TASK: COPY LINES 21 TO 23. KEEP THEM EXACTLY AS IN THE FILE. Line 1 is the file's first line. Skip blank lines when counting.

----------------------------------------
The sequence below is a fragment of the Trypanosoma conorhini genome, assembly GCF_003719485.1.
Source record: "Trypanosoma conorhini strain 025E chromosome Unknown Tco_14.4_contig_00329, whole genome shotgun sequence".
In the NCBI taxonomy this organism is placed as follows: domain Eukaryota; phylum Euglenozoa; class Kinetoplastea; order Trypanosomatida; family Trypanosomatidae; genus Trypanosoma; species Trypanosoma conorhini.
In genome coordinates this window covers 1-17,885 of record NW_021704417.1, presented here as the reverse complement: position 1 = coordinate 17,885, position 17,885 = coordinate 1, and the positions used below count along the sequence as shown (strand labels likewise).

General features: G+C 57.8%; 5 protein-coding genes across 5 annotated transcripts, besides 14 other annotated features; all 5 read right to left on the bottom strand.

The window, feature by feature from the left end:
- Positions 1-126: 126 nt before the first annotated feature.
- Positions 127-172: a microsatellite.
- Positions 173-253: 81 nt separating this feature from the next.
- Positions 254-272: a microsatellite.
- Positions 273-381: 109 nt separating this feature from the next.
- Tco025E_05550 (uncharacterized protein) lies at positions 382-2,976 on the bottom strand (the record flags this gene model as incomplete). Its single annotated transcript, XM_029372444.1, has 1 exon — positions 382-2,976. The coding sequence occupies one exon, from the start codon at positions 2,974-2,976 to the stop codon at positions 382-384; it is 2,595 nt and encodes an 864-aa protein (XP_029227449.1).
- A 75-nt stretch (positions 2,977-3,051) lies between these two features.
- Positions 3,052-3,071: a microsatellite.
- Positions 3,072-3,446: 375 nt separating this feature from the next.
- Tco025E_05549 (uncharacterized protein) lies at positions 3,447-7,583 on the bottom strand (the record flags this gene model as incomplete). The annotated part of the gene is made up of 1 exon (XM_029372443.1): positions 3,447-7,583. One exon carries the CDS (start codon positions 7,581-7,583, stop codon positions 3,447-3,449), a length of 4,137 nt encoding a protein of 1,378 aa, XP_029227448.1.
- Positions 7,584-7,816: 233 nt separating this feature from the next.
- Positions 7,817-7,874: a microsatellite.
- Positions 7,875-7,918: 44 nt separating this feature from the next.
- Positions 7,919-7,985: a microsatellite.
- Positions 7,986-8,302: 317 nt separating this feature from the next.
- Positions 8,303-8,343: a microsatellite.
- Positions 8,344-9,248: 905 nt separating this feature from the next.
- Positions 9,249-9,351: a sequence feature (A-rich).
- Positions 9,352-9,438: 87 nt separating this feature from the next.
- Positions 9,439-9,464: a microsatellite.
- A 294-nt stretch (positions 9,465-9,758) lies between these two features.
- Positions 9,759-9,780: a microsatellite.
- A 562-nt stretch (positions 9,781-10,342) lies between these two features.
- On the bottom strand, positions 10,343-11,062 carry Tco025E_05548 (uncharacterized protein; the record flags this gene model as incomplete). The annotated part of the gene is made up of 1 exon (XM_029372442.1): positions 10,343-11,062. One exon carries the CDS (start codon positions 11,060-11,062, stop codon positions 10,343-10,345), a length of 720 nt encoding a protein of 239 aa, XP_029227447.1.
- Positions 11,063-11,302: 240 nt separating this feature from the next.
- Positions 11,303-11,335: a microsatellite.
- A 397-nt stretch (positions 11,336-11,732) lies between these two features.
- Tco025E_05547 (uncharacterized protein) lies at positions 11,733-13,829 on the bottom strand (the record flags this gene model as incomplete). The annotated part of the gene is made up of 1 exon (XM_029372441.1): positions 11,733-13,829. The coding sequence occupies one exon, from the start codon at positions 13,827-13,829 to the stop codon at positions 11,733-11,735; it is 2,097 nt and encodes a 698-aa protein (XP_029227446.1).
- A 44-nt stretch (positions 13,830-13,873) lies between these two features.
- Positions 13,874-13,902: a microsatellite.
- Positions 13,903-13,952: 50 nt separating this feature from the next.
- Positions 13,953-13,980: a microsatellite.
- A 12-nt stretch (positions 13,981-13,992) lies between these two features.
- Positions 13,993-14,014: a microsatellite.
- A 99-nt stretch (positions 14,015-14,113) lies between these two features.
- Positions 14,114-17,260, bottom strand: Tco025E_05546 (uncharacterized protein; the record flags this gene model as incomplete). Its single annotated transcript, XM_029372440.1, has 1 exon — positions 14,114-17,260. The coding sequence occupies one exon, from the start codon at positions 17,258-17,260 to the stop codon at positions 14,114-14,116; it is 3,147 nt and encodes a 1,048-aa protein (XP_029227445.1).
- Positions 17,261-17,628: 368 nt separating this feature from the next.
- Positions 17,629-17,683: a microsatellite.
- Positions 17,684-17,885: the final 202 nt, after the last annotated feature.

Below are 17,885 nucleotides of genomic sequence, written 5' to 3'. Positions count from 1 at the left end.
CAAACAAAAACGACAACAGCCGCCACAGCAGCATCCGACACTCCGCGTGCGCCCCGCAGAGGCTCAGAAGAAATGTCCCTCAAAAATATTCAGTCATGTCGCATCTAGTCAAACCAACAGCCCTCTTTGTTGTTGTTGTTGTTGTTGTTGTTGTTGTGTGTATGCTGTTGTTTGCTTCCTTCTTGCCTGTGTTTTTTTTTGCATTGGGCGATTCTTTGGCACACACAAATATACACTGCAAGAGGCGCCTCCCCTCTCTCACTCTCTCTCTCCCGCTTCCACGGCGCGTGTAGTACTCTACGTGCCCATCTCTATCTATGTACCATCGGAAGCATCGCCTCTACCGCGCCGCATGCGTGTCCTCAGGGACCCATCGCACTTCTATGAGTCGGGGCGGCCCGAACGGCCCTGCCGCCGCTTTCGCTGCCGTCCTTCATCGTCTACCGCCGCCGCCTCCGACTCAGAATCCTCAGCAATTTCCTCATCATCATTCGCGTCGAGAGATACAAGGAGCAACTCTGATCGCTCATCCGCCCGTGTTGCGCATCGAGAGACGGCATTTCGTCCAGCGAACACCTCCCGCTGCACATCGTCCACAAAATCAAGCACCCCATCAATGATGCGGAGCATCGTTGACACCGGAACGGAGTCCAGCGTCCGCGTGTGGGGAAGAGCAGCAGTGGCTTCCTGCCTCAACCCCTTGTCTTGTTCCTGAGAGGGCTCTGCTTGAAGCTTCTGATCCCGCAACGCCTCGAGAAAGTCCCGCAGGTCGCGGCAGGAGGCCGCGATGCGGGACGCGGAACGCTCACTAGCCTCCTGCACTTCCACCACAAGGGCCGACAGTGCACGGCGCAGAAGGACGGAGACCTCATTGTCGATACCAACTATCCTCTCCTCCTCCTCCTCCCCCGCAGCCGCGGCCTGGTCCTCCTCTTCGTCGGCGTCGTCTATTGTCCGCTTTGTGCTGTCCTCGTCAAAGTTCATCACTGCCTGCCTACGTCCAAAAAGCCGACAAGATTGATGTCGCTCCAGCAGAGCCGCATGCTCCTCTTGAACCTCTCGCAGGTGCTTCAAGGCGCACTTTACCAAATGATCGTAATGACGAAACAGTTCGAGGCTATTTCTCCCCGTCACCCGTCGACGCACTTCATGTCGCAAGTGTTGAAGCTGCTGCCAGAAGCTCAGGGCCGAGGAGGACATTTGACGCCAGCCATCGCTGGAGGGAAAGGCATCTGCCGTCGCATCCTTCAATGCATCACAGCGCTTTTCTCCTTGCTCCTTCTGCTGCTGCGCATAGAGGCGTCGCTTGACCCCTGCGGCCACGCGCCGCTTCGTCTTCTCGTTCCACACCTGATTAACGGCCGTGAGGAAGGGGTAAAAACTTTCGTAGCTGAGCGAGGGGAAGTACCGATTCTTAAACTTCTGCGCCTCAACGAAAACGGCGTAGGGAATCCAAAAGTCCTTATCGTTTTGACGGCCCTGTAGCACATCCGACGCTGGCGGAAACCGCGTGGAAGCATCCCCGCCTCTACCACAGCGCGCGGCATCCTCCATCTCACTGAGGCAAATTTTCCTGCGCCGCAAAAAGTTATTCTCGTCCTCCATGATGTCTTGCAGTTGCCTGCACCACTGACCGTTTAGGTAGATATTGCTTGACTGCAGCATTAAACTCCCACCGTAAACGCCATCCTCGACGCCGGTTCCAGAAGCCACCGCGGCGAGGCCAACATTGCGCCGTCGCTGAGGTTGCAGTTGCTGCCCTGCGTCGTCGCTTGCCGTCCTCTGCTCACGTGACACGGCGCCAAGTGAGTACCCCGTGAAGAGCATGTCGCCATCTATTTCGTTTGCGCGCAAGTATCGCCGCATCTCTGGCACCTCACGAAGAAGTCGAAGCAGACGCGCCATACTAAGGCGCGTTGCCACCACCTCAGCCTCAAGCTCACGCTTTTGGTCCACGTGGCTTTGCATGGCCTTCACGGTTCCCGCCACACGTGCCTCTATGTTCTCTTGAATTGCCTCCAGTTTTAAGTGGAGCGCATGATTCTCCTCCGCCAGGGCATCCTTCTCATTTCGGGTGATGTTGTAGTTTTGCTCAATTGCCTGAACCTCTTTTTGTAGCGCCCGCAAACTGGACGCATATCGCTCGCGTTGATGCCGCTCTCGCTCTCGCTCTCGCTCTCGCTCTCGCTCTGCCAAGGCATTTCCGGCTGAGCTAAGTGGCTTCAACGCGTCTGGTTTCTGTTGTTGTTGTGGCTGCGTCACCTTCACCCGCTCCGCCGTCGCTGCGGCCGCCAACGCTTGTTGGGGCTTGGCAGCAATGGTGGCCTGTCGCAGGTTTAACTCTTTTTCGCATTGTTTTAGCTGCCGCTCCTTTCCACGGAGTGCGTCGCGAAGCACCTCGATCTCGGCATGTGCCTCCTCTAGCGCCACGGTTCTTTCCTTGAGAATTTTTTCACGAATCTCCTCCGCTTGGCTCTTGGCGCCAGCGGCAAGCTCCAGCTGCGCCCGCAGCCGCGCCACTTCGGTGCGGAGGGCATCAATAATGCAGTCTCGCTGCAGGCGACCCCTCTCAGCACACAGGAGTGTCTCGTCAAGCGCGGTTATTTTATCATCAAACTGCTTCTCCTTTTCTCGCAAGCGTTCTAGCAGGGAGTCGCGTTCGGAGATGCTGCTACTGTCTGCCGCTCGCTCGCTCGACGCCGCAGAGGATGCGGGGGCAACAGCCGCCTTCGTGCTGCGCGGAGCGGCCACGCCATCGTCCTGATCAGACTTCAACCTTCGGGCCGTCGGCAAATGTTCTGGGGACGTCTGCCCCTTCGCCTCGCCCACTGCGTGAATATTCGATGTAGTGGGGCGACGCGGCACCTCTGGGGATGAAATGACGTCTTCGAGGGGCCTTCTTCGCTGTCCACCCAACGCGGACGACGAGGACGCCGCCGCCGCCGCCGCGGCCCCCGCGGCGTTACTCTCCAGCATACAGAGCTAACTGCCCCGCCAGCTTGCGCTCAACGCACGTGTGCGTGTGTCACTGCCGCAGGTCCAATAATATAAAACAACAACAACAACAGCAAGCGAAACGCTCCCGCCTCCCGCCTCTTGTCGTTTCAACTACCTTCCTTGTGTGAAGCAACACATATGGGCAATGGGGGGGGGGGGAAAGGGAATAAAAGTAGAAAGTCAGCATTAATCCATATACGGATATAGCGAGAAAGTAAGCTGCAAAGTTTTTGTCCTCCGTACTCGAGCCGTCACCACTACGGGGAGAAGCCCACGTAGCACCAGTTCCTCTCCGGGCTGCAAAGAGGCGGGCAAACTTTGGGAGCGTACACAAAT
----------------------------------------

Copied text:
- Positions 7,986-8,302: 317 nt separating this feature from the next.
- Positions 8,303-8,343: a microsatellite.
- Positions 8,344-9,248: 905 nt separating this feature from the next.